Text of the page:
September 04, 20144312 reads
December 21, 20074845 readsLebanon's political stalemate was supposed to be resolved weeks ago. Instead it drags on, with Tuesday's parliamentary session to elect a new head of state now postponed for the eighth time since September. And as the impasse continues, Lebanese Christians are becoming increasingly frustrated with what they see as an unprecedented threat to their political influence. "It is the first time in the history of Lebanon that Christians feel so demoralized," said Elie Haddad, Greek Catholic Archbishop of Saida and Deir el-Kamar. "I have never seen such despondency, even during the civil war."
Rana Fil, Newsweek Web, Dec 11, 2007
July 24, 20074974 readsA global network of evangelicals is urging its members to pray for Christians in Lebanon who are facing a “perilous time” as fighting continues between the Lebanese army and Islamist militants.
by Derick Ho, Christian Today, July 16, 2007
February 14, 20075705 readsAmid continuing strife in their areas, Baptists in Lebanon and the Gaza Strip requested prayers from their brothers and sisters around the world Feb. 13.
Nabil Costa, director of the Lebanese Society for Educational and Social Development, sent an e-mail alert titled "Pray for Lebanon!" to colleagues and supporters.
"This is a critical time for Lebanon!" he wrote, referring to two bus explosions that killed at least 11 Lebanese early Feb. 13. The explosions took place in a majority-Christian area near Beirut.
By Robert Marus, Associated Baptist Press, Feb 13, 2007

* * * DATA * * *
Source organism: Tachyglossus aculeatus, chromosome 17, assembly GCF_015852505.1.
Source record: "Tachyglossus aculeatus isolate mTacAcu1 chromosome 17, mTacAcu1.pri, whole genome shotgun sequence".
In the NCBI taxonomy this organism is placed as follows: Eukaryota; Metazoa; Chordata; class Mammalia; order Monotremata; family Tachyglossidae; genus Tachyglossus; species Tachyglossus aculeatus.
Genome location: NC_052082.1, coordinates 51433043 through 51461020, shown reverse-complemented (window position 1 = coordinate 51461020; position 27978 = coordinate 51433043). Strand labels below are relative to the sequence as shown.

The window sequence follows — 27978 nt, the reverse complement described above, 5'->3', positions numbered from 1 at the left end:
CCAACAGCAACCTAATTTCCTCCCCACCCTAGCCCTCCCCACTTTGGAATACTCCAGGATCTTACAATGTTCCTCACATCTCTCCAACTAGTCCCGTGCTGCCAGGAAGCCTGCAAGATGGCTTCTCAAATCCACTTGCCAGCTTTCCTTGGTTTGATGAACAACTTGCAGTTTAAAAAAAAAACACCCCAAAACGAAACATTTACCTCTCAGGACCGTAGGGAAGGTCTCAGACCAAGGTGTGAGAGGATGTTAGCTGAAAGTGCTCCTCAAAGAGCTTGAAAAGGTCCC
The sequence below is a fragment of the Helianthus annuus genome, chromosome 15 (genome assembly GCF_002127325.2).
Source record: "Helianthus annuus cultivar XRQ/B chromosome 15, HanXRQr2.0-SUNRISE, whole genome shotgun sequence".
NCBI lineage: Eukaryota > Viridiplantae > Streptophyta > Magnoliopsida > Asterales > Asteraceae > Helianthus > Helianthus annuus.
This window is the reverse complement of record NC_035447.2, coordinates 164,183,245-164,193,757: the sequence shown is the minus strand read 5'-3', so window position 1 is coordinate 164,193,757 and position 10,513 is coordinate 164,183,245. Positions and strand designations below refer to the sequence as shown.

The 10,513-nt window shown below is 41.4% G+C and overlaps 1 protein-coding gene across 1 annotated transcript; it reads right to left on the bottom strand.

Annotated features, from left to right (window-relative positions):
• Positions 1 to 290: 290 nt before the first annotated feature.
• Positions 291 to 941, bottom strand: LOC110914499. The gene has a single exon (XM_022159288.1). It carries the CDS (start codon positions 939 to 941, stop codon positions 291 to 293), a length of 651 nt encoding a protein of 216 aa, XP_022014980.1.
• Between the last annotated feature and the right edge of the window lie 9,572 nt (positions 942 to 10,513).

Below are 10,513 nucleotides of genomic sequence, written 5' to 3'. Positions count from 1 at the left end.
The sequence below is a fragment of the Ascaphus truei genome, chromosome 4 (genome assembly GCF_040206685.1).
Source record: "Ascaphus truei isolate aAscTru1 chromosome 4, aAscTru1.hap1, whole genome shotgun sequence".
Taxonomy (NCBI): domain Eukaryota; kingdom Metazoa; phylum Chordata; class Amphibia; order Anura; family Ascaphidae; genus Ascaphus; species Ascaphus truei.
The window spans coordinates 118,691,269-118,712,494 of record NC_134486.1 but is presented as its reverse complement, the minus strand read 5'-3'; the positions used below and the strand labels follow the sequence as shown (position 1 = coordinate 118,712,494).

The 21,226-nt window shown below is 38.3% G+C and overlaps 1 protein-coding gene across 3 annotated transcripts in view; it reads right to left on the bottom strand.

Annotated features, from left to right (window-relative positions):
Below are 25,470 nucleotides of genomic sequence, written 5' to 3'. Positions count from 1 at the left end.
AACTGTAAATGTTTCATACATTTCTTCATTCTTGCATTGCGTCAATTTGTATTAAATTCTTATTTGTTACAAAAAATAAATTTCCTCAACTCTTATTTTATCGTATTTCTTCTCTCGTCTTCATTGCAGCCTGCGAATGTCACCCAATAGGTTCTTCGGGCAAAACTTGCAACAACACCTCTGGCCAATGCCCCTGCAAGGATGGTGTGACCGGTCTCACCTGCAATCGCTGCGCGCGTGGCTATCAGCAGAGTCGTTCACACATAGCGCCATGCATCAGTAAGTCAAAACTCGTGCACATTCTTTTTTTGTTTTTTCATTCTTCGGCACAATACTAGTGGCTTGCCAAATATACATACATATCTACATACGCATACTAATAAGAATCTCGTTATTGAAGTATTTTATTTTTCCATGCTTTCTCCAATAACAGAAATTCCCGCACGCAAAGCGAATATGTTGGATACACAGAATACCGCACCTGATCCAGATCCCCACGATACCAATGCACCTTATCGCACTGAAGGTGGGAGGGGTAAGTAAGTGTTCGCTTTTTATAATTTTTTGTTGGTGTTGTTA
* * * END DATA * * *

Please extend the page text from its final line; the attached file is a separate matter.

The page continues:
August 29, 20067403 readsMaronite Catholics attacked a newly-built, independent Baptist church near Beirut this month, mauling churchgoers preparing to host war refugees from southern Lebanon.
The violence flared up after of several weeks of tense public debate between Maronite and Baptist clergy. More than 20 men from Ajaltoun village attacked Christ Bible Baptist Church on August 2, slashing car tires, breaking the church door and windows, stealing computer and sound equipment, beating men and groping several women.
Compass Direct, Aug 22, 2006
August 14, 20065584 readsAs international negotiations to end the war in Lebanon proceeded slowly, Lebanese Baptist leaders questioned whether two Baptist schools?now housing hundreds of refugees displaced by the conflict?will be able to begin the academic year on time.
By Robert Marus, Associated Baptist Press, Aug 11, 2006
August 04, 20065288 readsFor weeks, Lebanese Baptists and other Christians have been housing, feeding - and loving - hundreds of mostly Shiite Muslim families driven from their homes in Beirut?s southern suburbs and towns farther south by the battles between Hezbollah guerrillas and the Israeli military.
During normal times, the two groups might never encounter one another, much less form friendships, in Lebanon?s uneasy mix of religious and ethnic factions. But these aren?t normal times.
Erich Bridge, Baptist Press, Aug 3, 2006
July 18, 20066996 readsWar and cruise ships, military helicopters and charter planes, cars and buses: for foreigners, everything is good just to get out of Beirut. But not everyone can leave. For Filipinos and displaced Lebanese, monasteries, religious houses and schools are opening their doors regardless of religion.
At a special chapter of Mariamite Maronite Order presided by its superior, Abbot Seman Abou Abdo, with his fellow leaders, the issue was at the top of the agenda. They studied the situation of the Mariamites in light of the orientation laid down by the patriarchal synod.
Aisa News, July 17, 2006
June 29, 20055389 readsIn the hopes of bringing about a positive transformation in the interactions between Christians and Muslims worldwide, the Arab Baptist School for Theological Studies (ABTS) has launched the Institute of Middle East Studies (IMES), the first institute of its kind in Lebanon.
By Jessy Chahine, Daily Star staff, Tuesday, June 28, 2005